I Experimental set-up and protocol
The experimental set-up has been described elsewhere Lechenault et al. (2008) and we shall only recall here its most important characteristics and the modifications induced by the dragging procedure. The system is made of a monolayer of bi-disperse brass cylinders of diameters and laid out on a horizontal glass plate vibrated in its plane at a frequency of and with a peak-to-peak amplitude of . The grains are confined in a cell, fixed in the laboratory frame, the volume of which can be adjusted by a lateral mobile wall controlled by a m accuracy translation platen, which allows us to vary the packing fraction of the grains by tiny amounts (). The pressure exerted on this wall is measured by a force sensor (see fig.1). The intruder consists in a larger particle () of same height introduced in the system and pulled by a mass via a pulley perpendicularly to the vibration. In all data presented here the resultant motion is strongly overdamped and the applied force can be considered as constant. We use a fishing wire that stands over the other grains and doesn’t disturb their dynamics. The time unit is set to one plate oscillation while the length unit is chosen to be the diameter of the small particles. The drag forces are expressed as the ratio of the applied mass onto the total mass of grains in the cell ().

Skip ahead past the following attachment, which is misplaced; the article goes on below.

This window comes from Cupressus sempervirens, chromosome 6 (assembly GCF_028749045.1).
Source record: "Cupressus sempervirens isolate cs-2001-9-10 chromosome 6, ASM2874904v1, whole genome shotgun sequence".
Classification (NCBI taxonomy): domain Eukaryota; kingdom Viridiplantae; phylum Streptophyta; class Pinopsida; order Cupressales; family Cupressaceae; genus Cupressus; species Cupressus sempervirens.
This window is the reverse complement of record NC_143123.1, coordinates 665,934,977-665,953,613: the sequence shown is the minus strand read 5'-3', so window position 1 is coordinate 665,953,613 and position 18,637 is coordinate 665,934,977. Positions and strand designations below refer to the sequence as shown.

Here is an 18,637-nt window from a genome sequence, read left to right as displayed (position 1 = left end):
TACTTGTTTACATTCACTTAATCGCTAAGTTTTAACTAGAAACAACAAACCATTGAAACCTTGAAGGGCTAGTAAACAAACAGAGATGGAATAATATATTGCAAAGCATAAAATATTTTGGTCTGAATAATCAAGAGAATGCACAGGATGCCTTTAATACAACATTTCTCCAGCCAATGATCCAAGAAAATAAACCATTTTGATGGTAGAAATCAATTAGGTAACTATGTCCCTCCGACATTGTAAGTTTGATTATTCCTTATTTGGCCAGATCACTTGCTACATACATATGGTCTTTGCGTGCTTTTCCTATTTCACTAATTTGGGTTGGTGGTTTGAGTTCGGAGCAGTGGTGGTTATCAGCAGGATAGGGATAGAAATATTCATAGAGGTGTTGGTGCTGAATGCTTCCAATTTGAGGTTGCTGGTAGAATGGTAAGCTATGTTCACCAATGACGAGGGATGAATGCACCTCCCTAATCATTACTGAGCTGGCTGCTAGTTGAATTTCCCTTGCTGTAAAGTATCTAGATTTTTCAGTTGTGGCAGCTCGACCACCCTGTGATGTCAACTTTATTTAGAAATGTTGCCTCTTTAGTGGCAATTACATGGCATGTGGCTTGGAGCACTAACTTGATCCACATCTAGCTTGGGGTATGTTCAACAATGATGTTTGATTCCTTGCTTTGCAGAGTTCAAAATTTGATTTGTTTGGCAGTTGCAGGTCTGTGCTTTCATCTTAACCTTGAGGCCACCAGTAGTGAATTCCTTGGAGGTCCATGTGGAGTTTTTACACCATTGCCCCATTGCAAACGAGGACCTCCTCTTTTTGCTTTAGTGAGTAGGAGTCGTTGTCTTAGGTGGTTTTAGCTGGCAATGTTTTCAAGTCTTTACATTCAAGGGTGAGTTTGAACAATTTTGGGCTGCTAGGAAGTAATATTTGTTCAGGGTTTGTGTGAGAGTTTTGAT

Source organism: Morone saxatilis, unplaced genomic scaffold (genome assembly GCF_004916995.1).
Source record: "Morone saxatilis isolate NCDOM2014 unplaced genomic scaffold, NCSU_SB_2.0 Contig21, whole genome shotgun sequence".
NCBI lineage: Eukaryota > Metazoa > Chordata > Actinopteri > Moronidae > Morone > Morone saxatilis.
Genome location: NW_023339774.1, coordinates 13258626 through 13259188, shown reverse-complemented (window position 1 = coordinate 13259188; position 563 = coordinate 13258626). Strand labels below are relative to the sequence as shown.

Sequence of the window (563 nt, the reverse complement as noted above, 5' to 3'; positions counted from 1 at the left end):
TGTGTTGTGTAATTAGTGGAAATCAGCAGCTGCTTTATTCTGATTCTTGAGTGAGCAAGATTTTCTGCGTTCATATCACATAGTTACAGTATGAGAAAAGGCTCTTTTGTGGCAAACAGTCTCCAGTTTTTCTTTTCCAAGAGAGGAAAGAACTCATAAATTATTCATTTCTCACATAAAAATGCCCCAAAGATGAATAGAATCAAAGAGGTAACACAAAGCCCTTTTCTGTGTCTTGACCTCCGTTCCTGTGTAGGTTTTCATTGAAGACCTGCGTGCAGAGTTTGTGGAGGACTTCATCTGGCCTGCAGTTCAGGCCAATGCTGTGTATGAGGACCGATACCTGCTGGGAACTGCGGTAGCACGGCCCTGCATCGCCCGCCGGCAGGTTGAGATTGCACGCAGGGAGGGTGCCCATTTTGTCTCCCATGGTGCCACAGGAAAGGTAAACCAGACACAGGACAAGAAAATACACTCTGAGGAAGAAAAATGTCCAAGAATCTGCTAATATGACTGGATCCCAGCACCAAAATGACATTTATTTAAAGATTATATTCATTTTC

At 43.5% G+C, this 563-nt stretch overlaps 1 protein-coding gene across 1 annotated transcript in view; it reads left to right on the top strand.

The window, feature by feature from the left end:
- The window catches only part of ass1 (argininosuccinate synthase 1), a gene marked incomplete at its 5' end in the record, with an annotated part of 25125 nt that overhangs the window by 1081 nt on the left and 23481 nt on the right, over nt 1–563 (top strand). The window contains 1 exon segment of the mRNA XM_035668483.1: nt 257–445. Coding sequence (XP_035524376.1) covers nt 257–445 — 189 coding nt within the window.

We have been using two protocols, setting either the drag force or the packing fraction constant. We explore the force / packing fraction diagram along constant force lines using three different drag forces (, and ) and varying the packing fractions from to , and along constant packing fraction lines using three different packing fractions (, and ) and varying the drag force from to , as sketched in fig.2.